MISSION STATEMENT

The purpose and goal of the Shrewsbury Historical Society shall be to keep alive and increase interest in the history of the Town of Shrewsbury; to collect and preserve items of special value, traditions, and curiosities; to encourage general public interest in the Society's work and to maintain such personal properties and real estate that may come under the control of the Society.

ADDRESS

Shrewsbury Historical Society

P.O. Box 641

Shrewsbury, MA 01545

508-842-5239

shrewsburyhistory@townisp.com

© 2019 Shrewsbury Historical Society

Tanning & Currying

Col. Nymphas Pratt, whose father, Capt. Seth Pratt, was the founder of the tanning and currying business in Shrewsbury, was born April 5, 1786, in the old house owned by Henry Harlow, standing near the brick house in which he lives. The tannery was on the south side of the road opposite the houses, and was sold in 1796 with the old house then comparatively new, and about twenty-two acres of land, by Capt. Pratt to the writer's grandfather, Thomas Harlow, who came from Duxbury, when he was twenty-one years old, to buy it, and paid $1000 for it.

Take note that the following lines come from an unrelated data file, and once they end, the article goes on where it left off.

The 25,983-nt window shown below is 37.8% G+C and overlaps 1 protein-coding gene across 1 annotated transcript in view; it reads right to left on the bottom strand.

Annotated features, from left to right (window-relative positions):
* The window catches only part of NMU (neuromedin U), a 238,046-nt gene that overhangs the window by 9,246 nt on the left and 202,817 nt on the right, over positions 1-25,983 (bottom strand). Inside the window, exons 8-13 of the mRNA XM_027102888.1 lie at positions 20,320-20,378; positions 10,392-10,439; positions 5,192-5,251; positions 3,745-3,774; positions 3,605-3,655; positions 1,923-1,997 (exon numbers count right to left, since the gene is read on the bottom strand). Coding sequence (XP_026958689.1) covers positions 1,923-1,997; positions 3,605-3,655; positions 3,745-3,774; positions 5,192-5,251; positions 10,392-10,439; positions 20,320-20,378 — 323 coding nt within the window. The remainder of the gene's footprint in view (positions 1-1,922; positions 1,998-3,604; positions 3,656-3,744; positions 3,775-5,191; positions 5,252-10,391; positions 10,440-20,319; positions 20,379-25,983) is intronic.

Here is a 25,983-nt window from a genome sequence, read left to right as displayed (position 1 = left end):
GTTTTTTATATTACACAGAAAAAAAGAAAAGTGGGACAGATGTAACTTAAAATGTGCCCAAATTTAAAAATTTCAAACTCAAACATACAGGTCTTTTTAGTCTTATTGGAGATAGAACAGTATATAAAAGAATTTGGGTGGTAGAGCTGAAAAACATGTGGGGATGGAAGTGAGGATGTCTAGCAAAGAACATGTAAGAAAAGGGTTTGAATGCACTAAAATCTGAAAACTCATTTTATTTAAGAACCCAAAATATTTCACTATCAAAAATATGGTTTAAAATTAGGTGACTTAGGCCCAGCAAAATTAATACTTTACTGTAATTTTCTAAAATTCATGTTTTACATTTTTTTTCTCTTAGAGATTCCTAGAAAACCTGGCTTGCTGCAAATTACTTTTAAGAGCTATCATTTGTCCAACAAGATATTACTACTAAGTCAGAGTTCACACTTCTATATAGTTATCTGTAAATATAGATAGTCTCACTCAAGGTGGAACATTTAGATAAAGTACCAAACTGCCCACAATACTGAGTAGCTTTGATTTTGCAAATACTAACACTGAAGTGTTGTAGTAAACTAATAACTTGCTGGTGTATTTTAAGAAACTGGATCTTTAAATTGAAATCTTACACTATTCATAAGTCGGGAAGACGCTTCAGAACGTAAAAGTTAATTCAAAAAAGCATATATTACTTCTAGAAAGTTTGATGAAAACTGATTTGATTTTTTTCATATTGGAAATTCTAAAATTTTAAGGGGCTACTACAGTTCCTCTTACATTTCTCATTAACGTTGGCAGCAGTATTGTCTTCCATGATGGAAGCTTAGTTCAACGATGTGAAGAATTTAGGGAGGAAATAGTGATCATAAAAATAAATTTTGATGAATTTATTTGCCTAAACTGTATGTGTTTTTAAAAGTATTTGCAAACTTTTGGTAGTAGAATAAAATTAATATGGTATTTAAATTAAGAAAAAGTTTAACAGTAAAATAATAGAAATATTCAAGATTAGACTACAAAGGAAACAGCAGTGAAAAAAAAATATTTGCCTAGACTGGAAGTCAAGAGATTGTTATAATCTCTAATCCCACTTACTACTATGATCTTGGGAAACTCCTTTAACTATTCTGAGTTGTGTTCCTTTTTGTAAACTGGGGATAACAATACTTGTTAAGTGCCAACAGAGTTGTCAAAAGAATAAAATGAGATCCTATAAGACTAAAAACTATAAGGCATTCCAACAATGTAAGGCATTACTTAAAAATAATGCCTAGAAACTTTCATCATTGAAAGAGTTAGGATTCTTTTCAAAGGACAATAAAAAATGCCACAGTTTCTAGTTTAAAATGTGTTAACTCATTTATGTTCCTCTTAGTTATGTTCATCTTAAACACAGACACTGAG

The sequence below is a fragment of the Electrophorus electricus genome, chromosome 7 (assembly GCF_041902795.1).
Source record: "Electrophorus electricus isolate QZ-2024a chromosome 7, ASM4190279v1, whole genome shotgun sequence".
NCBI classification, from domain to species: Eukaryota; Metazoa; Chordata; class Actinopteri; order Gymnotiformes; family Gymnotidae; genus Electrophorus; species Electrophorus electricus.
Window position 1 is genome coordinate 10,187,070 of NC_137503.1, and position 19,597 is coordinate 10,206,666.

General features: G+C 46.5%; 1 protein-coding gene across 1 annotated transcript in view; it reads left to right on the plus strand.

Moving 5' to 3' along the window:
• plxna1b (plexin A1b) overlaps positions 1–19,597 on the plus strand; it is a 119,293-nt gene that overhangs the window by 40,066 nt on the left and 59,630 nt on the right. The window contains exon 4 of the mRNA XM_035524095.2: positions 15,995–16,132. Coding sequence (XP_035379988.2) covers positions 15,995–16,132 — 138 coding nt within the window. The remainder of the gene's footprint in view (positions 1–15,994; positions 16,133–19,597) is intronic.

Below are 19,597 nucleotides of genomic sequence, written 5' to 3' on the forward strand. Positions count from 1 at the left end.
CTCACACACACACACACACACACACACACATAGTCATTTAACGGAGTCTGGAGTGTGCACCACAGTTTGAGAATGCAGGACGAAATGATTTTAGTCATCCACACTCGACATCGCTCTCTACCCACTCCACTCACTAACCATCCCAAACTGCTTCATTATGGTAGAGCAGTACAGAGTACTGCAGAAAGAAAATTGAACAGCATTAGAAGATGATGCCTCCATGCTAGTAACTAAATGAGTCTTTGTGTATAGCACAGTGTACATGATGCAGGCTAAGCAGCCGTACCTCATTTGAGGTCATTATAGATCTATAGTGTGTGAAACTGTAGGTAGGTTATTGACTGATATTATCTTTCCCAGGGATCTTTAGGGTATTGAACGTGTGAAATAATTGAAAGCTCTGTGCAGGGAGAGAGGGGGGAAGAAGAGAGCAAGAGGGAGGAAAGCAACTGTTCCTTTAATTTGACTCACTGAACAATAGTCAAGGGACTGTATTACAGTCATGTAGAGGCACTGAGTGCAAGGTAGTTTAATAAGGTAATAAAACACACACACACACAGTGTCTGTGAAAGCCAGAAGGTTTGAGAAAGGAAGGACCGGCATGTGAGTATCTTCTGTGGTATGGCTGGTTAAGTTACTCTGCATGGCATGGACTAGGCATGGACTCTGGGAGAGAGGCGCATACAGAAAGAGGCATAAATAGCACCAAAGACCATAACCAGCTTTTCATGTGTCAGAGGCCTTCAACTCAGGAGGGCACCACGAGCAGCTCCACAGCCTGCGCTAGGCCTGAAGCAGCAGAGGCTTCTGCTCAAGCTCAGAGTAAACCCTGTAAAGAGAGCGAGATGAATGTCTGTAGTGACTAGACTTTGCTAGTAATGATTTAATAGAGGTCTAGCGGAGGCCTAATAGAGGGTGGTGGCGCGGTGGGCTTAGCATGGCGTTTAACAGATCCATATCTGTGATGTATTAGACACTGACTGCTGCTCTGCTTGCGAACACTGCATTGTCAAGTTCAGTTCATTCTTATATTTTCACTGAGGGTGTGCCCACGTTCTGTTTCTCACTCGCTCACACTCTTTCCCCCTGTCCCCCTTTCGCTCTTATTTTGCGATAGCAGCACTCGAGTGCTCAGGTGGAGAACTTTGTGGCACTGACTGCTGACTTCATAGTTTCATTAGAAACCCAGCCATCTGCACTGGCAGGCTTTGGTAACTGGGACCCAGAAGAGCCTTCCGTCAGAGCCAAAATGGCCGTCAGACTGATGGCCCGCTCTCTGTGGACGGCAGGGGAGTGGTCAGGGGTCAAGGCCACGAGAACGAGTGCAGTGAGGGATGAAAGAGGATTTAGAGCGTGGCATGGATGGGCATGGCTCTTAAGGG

Here was the place where, and Seth Pratt was the man by whom the tanning business was begun in Shrewsbury. After sale of his tannery he moved to Barre, dammed the Ware River, built woolen-mills and founded the village of Barre Plains. Deacon Thomas Harlow, who was a farmer as well as tanner, carried on the tannery for nearly fifty years in connection with his farm, which he bought piece by piece of his neighbors.

Col. Pratt, Capt. Seth's son (military titles both derived from militia commissions), about the year 1810 built a new tannery in the Lower Village in Shrewsbury, where the business or the currying branch of it has been continued to the present day. Here Col. Pratt did the business, both tanning and currying, till from a small beginning it grew into a very large and prosperous one, and the owner of it became a man of great influence and was accounted to possess immense wealth. People said he was worth one hundred thousand dollars, which sounded bigger than a million does now.

Excerpt from The History of Shrewsbury by William T. Harlow